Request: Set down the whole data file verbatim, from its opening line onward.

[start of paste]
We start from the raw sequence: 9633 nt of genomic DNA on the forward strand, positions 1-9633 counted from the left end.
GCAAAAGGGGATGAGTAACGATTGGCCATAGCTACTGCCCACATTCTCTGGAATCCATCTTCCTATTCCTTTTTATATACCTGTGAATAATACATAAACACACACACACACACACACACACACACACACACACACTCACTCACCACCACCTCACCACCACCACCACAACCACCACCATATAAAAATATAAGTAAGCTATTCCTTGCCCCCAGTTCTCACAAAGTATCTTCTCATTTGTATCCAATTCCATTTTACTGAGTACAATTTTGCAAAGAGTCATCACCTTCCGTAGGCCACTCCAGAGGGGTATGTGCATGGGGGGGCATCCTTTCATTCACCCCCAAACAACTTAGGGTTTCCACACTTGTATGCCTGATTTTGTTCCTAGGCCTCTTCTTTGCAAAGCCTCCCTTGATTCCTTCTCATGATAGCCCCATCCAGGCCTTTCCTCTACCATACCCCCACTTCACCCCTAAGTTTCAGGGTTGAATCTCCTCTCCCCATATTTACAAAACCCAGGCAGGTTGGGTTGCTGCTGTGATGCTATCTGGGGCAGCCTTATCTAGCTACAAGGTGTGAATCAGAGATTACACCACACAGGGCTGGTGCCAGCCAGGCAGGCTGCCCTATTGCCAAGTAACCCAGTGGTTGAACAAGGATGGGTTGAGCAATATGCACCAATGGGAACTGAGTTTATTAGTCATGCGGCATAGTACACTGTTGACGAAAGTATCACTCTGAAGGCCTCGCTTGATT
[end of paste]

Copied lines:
We start from the raw sequence: 9633 nt of genomic DNA on the forward strand, positions 1-9633 counted from the left end.
GCAAAAGGGGATGAGTAACGATTGGCCATAGCTACTGCCCACATTCTCTGGAATCCATCTTCCTATTCCTTTTTATATACCTGTGAATAATACATAAACACACACACACACACACACACACACACACACACACACTCACTCACCACCACCTCACCACCACCACCACAACCACCACCATATAAAAATATAAGTAAGCTATTCCTTGCCCCCAGTTCTCACAAAGTATCTTCTCATTTGTATCCAATTCCATTTTACTGAGTACAATTTTGCAAAGAGTCATCACCTTCCGTAGGCCACTCCAGAGGGGTATGTGCATGGGGGGGCATCCTTTCATTCACCCCCAAACAACTTAGGGTTTCCACACTTGTATGCCTGATTTTGTTCCTAGGCCTCTTCTTTGCAAAGCCTCCCTTGATTCCTTCTCATGATAGCCCCATCCAGGCCTTTCCTCTACCATACCCCCACTTCACCCCTAAGTTTCAGGGTTGAATCTCCTCTCCCCATATTTACAAAACCCAGGCAGGTTGGGTTGCTGCTGTGATGCTATCTGGGGCAGCCTTATCTAGCTACAAGGTGTGAATCAGAGATTACACCACACAGGGCTGGTGCCAGCCAGGCAGGCTGCCCTATTGCCAAGTAACCCAGTGGTTGAACAAGGATGGGTTGAGCAATATGCACCAATGGGAACTGAGTTTATTAGTCATGCGGCATAGTACACTGTTGACGAAAGTATCACTCTGAAGGCCTCGCTTGATT